Burned by the Housing Market, Americans Are Moving to Europe

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It’s summer, the dollar is incredibly strong, and your Instagram feed is a constant reminder everyone’s taking advantage of the situation with vacations abroad. But some people are making the trip a little more permanent.

With a brutal housing market at home, there’s an influx of Americans turning toward the greener pastures of Europe’s relatively cheap housing.

‘Give Me Your Frustrated, Your Anxious, Your Prospective Homeowners’

The arithmetic is simple. In June, the median sales price of an existing US home hit $416,000, the National Association of Realtors announced on Wednesday. That’s an increase of over 13% year-over-year, and a record high since at least 1999. Unsurprisingly, home sales fell 5.4% in June, dropping for the fifth consecutive month, and would extend to an annual rate of 5.12 million, below pre-pandemic levels in 2019. Mortgage demand last week was 21% lower than a year ago, and dropped to the lowest level of the century, according to the Mortgage Bankers Association. Lots of prospective buyers are effectively locked out of the market.

Meanwhile, competing inflationary forces have pushed the euro to dollar parity for the first time in 20 years. That makes buying an order of boeuf bourguignon from a Paris bistro or a bowl of pasta alla norma in Sicily cheaper for American tourists. The same math applies, of course, to homes:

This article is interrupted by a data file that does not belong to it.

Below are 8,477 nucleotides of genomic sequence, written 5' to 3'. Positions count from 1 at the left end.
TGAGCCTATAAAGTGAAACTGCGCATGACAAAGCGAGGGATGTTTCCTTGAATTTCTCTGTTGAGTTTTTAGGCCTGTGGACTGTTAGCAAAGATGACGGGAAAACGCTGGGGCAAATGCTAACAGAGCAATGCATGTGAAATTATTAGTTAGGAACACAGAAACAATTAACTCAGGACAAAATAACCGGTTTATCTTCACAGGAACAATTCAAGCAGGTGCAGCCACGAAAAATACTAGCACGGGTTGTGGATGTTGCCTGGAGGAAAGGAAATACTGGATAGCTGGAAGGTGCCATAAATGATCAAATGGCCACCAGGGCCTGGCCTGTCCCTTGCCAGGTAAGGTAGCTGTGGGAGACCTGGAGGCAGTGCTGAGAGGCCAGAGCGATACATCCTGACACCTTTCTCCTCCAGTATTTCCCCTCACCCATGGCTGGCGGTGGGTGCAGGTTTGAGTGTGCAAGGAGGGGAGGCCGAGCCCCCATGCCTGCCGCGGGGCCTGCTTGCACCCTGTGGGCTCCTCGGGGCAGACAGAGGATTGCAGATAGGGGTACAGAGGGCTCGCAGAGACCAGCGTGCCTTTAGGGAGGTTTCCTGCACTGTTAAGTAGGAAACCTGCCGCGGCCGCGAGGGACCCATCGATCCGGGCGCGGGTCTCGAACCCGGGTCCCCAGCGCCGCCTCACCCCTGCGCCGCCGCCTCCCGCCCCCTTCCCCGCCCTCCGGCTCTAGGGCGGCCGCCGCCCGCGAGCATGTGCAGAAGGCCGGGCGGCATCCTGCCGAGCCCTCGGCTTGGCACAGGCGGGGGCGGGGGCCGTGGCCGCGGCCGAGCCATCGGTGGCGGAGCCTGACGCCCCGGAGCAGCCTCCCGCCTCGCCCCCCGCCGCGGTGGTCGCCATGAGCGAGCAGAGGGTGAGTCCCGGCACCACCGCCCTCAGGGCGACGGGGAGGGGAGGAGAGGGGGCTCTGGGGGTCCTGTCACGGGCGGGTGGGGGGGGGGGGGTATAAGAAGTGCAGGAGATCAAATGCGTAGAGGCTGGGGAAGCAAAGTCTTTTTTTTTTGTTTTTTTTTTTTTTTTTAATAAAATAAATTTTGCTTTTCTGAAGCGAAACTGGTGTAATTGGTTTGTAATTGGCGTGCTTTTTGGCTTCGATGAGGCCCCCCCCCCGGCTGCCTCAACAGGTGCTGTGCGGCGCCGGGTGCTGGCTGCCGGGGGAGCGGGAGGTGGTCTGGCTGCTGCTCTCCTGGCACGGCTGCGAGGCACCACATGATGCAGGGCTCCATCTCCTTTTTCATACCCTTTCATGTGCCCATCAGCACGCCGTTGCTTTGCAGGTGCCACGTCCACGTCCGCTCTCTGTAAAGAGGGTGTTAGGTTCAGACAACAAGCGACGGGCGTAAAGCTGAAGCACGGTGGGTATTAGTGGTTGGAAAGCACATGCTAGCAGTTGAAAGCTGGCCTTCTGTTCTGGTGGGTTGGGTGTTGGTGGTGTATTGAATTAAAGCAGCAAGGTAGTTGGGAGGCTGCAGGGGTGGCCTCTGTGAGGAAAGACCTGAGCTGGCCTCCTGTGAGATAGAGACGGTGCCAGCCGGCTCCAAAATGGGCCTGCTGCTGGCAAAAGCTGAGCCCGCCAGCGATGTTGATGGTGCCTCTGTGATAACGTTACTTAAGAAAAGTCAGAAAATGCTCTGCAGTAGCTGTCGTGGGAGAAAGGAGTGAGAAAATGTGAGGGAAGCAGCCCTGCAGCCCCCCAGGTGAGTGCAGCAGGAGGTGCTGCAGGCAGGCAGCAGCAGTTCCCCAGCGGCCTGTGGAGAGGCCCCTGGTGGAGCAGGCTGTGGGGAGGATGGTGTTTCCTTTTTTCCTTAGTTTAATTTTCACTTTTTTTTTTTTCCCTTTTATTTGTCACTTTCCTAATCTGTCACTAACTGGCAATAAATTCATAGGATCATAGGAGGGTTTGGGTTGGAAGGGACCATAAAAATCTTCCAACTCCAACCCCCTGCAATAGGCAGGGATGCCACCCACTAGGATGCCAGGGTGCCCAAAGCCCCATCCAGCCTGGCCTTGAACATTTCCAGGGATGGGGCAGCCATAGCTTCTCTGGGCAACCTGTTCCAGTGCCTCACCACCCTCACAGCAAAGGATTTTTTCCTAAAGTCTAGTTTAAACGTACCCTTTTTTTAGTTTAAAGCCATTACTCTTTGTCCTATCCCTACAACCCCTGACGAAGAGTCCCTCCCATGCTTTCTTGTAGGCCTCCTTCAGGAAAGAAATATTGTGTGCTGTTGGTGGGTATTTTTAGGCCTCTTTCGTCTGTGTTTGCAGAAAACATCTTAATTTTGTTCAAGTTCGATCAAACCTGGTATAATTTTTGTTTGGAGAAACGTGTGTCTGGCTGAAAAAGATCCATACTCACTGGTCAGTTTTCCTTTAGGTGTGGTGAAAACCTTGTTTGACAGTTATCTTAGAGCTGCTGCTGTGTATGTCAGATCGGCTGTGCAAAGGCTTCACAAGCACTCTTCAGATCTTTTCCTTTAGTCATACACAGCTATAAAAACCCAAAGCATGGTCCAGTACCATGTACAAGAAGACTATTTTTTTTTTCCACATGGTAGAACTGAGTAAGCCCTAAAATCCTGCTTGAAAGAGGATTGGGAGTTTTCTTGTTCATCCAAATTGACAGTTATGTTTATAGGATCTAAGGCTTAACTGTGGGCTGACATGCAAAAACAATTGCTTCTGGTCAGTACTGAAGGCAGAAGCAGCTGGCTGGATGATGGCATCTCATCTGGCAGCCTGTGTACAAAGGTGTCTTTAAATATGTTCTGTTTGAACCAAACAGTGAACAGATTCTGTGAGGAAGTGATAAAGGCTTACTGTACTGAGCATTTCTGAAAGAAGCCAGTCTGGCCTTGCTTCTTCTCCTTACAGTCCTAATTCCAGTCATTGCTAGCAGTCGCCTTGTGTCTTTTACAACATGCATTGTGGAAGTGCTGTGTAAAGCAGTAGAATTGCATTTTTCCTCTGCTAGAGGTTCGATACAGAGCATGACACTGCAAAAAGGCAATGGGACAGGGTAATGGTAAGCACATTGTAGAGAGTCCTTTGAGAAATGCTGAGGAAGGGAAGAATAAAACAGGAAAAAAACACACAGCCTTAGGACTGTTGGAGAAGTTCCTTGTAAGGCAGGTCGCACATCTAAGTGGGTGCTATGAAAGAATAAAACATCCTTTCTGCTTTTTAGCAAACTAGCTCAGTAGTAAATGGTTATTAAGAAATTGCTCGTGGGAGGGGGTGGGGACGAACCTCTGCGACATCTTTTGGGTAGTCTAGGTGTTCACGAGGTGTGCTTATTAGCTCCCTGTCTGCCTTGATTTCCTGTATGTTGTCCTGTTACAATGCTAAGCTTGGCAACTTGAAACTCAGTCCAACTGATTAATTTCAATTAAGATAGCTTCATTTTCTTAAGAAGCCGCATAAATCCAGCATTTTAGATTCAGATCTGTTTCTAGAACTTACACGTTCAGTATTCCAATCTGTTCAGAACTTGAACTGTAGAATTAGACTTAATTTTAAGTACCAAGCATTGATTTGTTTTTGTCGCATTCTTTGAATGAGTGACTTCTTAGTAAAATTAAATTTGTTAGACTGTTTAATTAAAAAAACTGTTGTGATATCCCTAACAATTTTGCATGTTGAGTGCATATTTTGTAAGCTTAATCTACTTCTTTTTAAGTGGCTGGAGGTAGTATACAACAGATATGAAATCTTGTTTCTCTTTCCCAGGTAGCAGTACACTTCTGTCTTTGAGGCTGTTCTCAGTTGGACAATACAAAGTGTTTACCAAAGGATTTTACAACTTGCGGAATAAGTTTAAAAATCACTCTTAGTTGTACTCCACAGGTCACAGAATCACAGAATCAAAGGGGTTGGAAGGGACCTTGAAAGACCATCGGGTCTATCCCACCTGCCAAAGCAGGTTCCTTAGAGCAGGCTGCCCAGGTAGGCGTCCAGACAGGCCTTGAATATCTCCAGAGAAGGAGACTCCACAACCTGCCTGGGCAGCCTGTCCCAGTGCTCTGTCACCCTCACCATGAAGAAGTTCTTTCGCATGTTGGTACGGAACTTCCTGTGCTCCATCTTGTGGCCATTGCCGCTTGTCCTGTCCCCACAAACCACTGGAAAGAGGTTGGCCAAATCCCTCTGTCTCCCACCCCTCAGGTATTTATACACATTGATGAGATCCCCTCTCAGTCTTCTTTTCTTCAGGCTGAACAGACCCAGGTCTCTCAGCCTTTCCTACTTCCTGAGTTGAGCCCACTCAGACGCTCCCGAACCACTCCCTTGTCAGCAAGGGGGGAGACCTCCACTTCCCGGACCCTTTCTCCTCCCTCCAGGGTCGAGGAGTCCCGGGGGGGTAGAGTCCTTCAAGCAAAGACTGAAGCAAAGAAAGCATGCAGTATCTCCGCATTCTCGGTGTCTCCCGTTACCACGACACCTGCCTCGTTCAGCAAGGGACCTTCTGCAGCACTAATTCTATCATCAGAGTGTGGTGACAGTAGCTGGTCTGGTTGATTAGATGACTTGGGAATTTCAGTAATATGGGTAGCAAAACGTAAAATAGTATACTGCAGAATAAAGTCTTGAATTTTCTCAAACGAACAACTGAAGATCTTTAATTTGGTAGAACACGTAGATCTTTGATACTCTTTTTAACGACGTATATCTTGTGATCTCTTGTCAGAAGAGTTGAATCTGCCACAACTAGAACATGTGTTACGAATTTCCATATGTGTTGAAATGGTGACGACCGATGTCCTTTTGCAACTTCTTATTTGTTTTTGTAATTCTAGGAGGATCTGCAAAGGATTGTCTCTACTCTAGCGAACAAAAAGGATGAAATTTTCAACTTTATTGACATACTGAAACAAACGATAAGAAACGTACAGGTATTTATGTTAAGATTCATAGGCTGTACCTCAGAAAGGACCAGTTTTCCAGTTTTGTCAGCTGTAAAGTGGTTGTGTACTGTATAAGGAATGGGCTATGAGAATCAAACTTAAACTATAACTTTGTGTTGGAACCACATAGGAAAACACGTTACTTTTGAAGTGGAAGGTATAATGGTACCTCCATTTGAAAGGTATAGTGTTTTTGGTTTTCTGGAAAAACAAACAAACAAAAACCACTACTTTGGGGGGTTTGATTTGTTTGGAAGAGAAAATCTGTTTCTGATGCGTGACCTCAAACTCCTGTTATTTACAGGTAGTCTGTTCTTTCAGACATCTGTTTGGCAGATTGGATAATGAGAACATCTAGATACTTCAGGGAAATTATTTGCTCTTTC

• US demand to move to France and Italy is at the highest point in at least three years, Knight Frank real estate specialist Jack Harris told Bloomberg. Meanwhile, Sotheby’s International Realty says American requests to move to Greece increased 40% year-over-year from April to June, while Americans contributed 12% to its Italian revenue in Q1, up from 5% last year.
  • “The rising cost of living has made it more expensive to live in any major U.S. city than in European cities,” said Michael Witkowski, vice president of U.S.-based ex-pat consultancy ECA International, told Bloomberg. “Expensive home prices as well as a strong U.S. dollar and political tensions are all contributing factors to the growing allure of Europe.”

Work From Casa: Contributing to the trend is the flexible realities of remote work. And European countries are making the moving process much easier. Spain, home to Europe’s largest American population, and Portugal, which saw a 45% increase in American ex-pats in 2021, both offer a “golden visa” that grants residency rights to foreigners who place large initial investments — like a new home, for instance. In March, Italy voted into law a Digital Nomad Visa, designed specifically to grant extended-stay access to remote workers. We may have to assign a radically new meaning to the term “staycation.”